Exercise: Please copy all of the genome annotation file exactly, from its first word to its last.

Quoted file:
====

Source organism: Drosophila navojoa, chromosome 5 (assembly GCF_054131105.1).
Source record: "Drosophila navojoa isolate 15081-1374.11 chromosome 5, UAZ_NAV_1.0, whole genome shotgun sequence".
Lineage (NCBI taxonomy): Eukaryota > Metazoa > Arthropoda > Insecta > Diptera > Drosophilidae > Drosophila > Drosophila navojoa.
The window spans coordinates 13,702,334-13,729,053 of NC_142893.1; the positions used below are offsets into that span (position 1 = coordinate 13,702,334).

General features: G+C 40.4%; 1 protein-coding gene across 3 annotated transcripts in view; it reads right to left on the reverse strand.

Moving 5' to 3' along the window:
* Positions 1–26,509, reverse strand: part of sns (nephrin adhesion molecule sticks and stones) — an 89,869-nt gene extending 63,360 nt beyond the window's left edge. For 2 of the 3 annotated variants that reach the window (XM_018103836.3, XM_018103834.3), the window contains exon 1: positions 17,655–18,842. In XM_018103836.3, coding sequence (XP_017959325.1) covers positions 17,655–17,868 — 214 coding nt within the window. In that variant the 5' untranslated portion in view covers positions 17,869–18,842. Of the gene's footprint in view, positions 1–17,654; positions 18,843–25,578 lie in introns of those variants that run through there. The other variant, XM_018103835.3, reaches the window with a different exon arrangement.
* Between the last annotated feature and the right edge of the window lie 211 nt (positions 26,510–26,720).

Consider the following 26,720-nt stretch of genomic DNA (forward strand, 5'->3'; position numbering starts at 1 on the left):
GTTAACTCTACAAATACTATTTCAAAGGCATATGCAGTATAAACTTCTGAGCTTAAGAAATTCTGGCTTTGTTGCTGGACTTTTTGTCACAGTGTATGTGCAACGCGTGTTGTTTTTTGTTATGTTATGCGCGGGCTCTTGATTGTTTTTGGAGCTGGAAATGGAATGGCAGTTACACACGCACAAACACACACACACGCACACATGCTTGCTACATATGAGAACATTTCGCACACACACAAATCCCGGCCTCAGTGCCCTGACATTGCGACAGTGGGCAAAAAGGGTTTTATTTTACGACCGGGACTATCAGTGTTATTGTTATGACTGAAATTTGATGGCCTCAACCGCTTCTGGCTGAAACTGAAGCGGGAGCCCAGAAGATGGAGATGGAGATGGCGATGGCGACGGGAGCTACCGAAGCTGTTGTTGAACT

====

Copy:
Source organism: Drosophila navojoa, chromosome 5 (assembly GCF_054131105.1).
Source record: "Drosophila navojoa isolate 15081-1374.11 chromosome 5, UAZ_NAV_1.0, whole genome shotgun sequence".
Lineage (NCBI taxonomy): Eukaryota > Metazoa > Arthropoda > Insecta > Diptera > Drosophilidae > Drosophila > Drosophila navojoa.
The window spans coordinates 13,702,334-13,729,053 of NC_142893.1; the positions used below are offsets into that span (position 1 = coordinate 13,702,334).

General features: G+C 40.4%; 1 protein-coding gene across 3 annotated transcripts in view; it reads right to left on the reverse strand.

Moving 5' to 3' along the window:
* Positions 1–26,509, reverse strand: part of sns (nephrin adhesion molecule sticks and stones) — an 89,869-nt gene extending 63,360 nt beyond the window's left edge. For 2 of the 3 annotated variants that reach the window (XM_018103836.3, XM_018103834.3), the window contains exon 1: positions 17,655–18,842. In XM_018103836.3, coding sequence (XP_017959325.1) covers positions 17,655–17,868 — 214 coding nt within the window. In that variant the 5' untranslated portion in view covers positions 17,869–18,842. Of the gene's footprint in view, positions 1–17,654; positions 18,843–25,578 lie in introns of those variants that run through there. The other variant, XM_018103835.3, reaches the window with a different exon arrangement.
* Between the last annotated feature and the right edge of the window lie 211 nt (positions 26,510–26,720).

Consider the following 26,720-nt stretch of genomic DNA (forward strand, 5'->3'; position numbering starts at 1 on the left):
GTTAACTCTACAAATACTATTTCAAAGGCATATGCAGTATAAACTTCTGAGCTTAAGAAATTCTGGCTTTGTTGCTGGACTTTTTGTCACAGTGTATGTGCAACGCGTGTTGTTTTTTGTTATGTTATGCGCGGGCTCTTGATTGTTTTTGGAGCTGGAAATGGAATGGCAGTTACACACGCACAAACACACACACACGCACACATGCTTGCTACATATGAGAACATTTCGCACACACACAAATCCCGGCCTCAGTGCCCTGACATTGCGACAGTGGGCAAAAAGGGTTTTATTTTACGACCGGGACTATCAGTGTTATTGTTATGACTGAAATTTGATGGCCTCAACCGCTTCTGGCTGAAACTGAAGCGGGAGCCCAGAAGATGGAGATGGAGATGGCGATGGCGACGGGAGCTACCGAAGCTGTTGTTGAACT